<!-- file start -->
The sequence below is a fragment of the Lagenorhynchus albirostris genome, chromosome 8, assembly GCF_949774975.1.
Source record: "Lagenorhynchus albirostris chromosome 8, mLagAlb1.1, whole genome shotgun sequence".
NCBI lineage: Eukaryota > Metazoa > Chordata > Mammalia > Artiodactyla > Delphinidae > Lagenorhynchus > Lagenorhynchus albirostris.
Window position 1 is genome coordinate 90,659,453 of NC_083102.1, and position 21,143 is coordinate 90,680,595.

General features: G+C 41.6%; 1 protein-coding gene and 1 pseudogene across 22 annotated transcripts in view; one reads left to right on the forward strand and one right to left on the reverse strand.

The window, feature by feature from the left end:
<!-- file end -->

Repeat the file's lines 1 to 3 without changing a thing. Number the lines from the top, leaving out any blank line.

The sequence below is a fragment of the Lagenorhynchus albirostris genome, chromosome 8, assembly GCF_949774975.1.
Source record: "Lagenorhynchus albirostris chromosome 8, mLagAlb1.1, whole genome shotgun sequence".
NCBI lineage: Eukaryota > Metazoa > Chordata > Mammalia > Artiodactyla > Delphinidae > Lagenorhynchus > Lagenorhynchus albirostris.